2014 marks the 150th anniversary of the creation of what we now know as Yosemite National Park. It’s also the sesquicentennial anniversary of California’s State Parks System. The two events are, in fact, inextricably related. And how they occurred is a noteworthy and truly inspirational story.
In 1864, in the midst of the Civil War, a movement swelled to preserve a pair of mysterious and beautiful sites in California that members of Congress and President Abraham Lincoln had only learned about through third party diaries and pictorial accounts from the then-new technology of photography. Those sites, totaling 39,000 acres, consisted of two spectacular and proximate venues in the Sierra Nevadas that we now know as Yosemite Valley and the Mariposa Big Tree (i.e., Sequoia Redwood) Grove. California Senator John Conness introduced a bill in March 1864 to preserve the Valley and Grove. A mere three months later, President Lincoln signed into law what we now know as the Yosemite Grant.
That Congress and President could act so quickly is itself remarkable, given that it occurred at the height of the bloodiest war in American history. But, 150 years later, what is even more impressive is that the Yosemite Grant represents the first time in recorded history that a national government set aside lands simply to protect them and to allow for their enjoyment by the public. So was born America’s national parks movement, what iconic filmmaker Ken Burns–himself a national treasure–has quite aptly termed “America’s best idea.”
Since a wartime national government in 1864 lacked the funds and resources to manage these new parklands, the federal government immediately transferred Yosemite Valley and the Mariposa Grove to the State of California. Thus were created the first assets in California’s now-spectacular and far-flung State Parks System.
Truth be told, the State of California did a less-than-stellar job of managing Yosemite Valley and the Mariposa Grove for the next 42 years. Chronic state underfunding and gubernatorial appointments of some unqualified political hacks as Park Superintendents left the Yosemite Valley and Mariposa Grove vulnerable to some who viewed these spectacular natural resources as ripe for exploitation. It ultimately took the U.S. Cavalry to stop the private predations.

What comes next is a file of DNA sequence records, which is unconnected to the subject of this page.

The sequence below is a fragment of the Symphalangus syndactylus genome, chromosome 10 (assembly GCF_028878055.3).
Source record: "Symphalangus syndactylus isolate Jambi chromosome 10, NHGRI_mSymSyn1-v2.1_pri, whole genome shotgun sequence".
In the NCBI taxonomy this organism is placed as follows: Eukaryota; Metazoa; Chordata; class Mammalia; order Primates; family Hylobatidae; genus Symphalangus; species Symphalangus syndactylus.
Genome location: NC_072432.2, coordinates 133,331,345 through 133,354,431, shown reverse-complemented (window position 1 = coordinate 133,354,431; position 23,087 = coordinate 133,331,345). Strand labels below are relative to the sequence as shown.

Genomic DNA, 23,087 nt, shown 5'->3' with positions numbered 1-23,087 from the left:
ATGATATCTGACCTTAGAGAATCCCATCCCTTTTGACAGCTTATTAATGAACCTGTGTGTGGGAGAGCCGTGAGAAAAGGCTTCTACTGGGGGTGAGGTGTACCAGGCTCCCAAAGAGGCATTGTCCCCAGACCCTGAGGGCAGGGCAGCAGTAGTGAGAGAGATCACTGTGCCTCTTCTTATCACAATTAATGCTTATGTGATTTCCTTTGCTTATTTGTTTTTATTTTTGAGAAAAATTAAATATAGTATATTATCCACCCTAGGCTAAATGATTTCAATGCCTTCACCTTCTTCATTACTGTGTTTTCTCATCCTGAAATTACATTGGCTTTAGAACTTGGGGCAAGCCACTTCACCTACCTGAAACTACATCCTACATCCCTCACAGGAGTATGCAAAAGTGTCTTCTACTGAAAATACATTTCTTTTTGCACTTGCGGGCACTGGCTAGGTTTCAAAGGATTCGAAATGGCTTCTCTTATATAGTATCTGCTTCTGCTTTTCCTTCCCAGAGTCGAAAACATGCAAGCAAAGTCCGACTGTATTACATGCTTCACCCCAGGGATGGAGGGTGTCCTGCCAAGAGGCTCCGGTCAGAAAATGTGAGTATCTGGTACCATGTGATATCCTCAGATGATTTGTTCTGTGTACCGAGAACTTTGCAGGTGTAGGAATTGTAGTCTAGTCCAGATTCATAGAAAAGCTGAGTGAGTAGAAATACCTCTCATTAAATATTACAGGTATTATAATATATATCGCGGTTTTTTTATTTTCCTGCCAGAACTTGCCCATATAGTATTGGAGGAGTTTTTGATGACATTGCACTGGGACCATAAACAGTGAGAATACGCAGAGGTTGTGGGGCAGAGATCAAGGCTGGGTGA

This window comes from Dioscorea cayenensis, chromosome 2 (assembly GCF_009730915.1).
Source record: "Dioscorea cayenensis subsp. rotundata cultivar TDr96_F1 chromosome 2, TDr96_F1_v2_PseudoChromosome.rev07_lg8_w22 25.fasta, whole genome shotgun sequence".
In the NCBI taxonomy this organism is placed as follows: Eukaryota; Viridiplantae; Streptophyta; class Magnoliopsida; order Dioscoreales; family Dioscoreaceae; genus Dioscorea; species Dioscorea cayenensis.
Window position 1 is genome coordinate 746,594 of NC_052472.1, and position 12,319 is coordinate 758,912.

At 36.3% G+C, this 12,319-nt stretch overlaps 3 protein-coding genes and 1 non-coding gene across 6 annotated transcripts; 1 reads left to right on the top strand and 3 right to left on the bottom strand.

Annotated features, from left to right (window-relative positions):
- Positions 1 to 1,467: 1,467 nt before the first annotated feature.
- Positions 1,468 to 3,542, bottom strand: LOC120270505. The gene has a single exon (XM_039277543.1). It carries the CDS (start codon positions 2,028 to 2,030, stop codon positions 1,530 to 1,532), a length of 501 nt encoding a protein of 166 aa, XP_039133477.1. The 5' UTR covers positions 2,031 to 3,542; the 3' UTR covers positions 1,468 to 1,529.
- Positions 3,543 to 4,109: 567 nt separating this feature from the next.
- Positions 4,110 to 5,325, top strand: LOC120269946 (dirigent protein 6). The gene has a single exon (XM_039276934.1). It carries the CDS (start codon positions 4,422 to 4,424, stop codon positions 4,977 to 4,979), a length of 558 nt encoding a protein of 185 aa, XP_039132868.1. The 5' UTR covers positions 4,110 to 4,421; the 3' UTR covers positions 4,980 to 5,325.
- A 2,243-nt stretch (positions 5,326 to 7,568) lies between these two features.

In 1890, Congress expanded on the 1864 Yosemite Grant by officially creating Yosemite National Park which, depending on how you categorize it, was either the first or second national park in American history. (More on that in a moment.) Initially, the 1890 Yosemite Park approximated the Park’s current exterior boundaries, but contained not one but two “holes in the doughnut”–Yosemite Valley and the Mariposa Grove, which remained owned and managed by the State of California.
That dual system of park ownership and management made little sense, however, and in 1906 California ceded back to the federal government Yosemite Valley and the Mariposa Grove. Both properties were then absorbed into the previously created Yosemite National Park to create the beloved and iconic natural resource that today draws over four million visitors annually from around the globe.
I marvel at the fact that in the midst of America’s worst military and political crisis, the nation’s political leadership was able in 1864 to pause to create something as novel, far-reaching and consequential as the Yosemite Grant. And it reflects well on both the national and state governments that they were able to collaborate so effectively in simultaneously creating Yosemite National Park and California’s State Parks System. They were arguably America’s and California’s first major acts of environmental leadership for the world.
So, Happy 150th Birthday, Yosemite Grant and California State Parks System!
(A footnote: vigorous debate still exists among those who claim that Yellowstone National Park–created in 1872–is America’s first national park and those who contend that Yosemite deserves that distinction. In point of fact, the only reason the feds transferred the 1864 Yosemite Grant lands to the State of California was that the national government lacked the resources to manage the park in wartime and the State was…well, a State–one that presumably could do the job. And historians similarly tell us the only reason the federal government did not try to effect a similar transfer of Yellowstone was that Wyoming and Montana in 1872 were mere territories, and would not achieve statehood until 1890. So there was no state government(s) in place in 1872 to which the national government could transfer Yellowstone, and the U.S. Army wound up patrolling Yellowstone (and Yosemite, for that matter) until the National Park Service was itself created in 1916. So Yellowstone and Yosemite both have credible claims to the title of America’s first national park. Let’s call it a tie…)